Updated: Oct 4
COVID-19 has left many seniors with uncertainties in their last semester at Belmont from graduation being postponed to classes moving online.
“I think that the hardest part about it was having absolutely no idea that all of this was coming when I left for Spring Break,” said senior Olivia Steiner. “I wish I could go into my classes one more time, look at my professors, and thank them for teaching me and helping me grow.”
Steiner, like many seniors, is grieving the loss of the remainder of her senior year and all the “lasts” she was unable to experience, she said.
Additionally, with the decision to cut study abroad and Belmont USA programs short, some seniors were left worrying about not getting a job offer from their internship.
“I am feeling bummed about the program being cut short, because Belmont West was a big reason why I committed to choosing Belmont when I came in as a freshman,” said said senior Eric Rivera.
“I had worked out my college courses specifically to be in Los Angeles for my final semester. I know that there are some people from my program that wanted to stay in Los Angeles post-grad and hit the ground running right in May or June.”
For senior Alli Hoffer, the global pandemic has her fearful of being able to enter the job market and cover her expenses, she said.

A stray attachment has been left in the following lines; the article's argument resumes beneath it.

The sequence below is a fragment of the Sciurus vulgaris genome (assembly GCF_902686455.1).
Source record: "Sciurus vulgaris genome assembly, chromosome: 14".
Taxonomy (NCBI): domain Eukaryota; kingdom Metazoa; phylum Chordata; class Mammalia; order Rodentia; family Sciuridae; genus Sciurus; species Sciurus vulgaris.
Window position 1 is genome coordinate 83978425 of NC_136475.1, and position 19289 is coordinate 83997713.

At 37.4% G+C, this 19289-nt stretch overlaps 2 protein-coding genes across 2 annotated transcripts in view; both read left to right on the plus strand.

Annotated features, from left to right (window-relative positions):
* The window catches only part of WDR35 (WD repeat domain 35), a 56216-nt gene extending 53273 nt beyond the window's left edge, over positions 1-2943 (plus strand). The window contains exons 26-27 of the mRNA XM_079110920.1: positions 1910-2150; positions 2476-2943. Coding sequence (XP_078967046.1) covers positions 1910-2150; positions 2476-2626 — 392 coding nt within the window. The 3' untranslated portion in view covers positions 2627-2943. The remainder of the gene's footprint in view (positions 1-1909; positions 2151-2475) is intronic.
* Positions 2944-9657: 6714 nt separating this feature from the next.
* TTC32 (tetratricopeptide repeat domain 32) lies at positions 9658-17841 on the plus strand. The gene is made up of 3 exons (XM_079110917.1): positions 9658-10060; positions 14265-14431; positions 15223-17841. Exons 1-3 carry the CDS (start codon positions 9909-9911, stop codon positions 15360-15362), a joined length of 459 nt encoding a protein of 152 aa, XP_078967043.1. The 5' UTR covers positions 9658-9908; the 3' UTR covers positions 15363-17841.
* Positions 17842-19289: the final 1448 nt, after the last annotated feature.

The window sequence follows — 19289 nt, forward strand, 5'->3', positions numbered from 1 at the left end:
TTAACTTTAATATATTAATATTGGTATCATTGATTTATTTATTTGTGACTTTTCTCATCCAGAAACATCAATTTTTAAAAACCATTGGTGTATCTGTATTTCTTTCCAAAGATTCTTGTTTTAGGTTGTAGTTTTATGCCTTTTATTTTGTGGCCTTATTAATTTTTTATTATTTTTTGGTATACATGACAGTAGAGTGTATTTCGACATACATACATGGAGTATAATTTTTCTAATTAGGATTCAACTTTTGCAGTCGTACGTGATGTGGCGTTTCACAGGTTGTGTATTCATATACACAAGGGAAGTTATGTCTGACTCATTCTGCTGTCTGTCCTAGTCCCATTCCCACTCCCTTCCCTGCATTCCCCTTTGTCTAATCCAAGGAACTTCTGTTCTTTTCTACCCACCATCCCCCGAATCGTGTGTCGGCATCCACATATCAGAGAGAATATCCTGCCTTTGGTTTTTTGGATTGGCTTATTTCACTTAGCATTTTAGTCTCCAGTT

“I previously worked as a sales associate, but since our stores have closed, I’m out of work. That’s been one of the scariest things about all of this for me. I don’t know when I’m going to have a source of income again, which doesn’t do much to ease my anxieties about post-grad life and being completely financially independent very soon,” she said.
But before seniors can enter the job market, they have to graduate from Belmont. And the virus has had an impact on that, too.
Steiner’s dad agreed to let her study abroad for two summers as long as she graduated a year early. Now, graduating early is making the entire experience much harder for Steiner.
“I would be lying if I said I didn’t ask my dad to let me stay one more semester just to get all of those lasts that were taken away from me. I was so looking forward to the events and experiences after Spring Break during my final stretch as a student at Belmont and I was hoping and praying that that time would give me the closure I was craving.”
“Now, with this ending to my undergraduate experience, I feel like less of a senior than ever,” she said.
For Rivera, the decision for Belmont to postpone and not cancel graduation came as a relief after four years of hard work.
“As a first generation Mexican-American student, the statistics are against me for earning a college degree, let alone from a private university. I am so grateful to the university for postponing the commencement rather than just canceling it all together like some other universities,” said Rivera.
“To me, that was one of the silver linings that came out of the decision for the remainder of the semester to go online,” he said.
“I know that walking across that stage means a lot to my parents and to my family back in Mexico.”
Article written by Tina James. Photo courtesy of Belmont Office of Communications.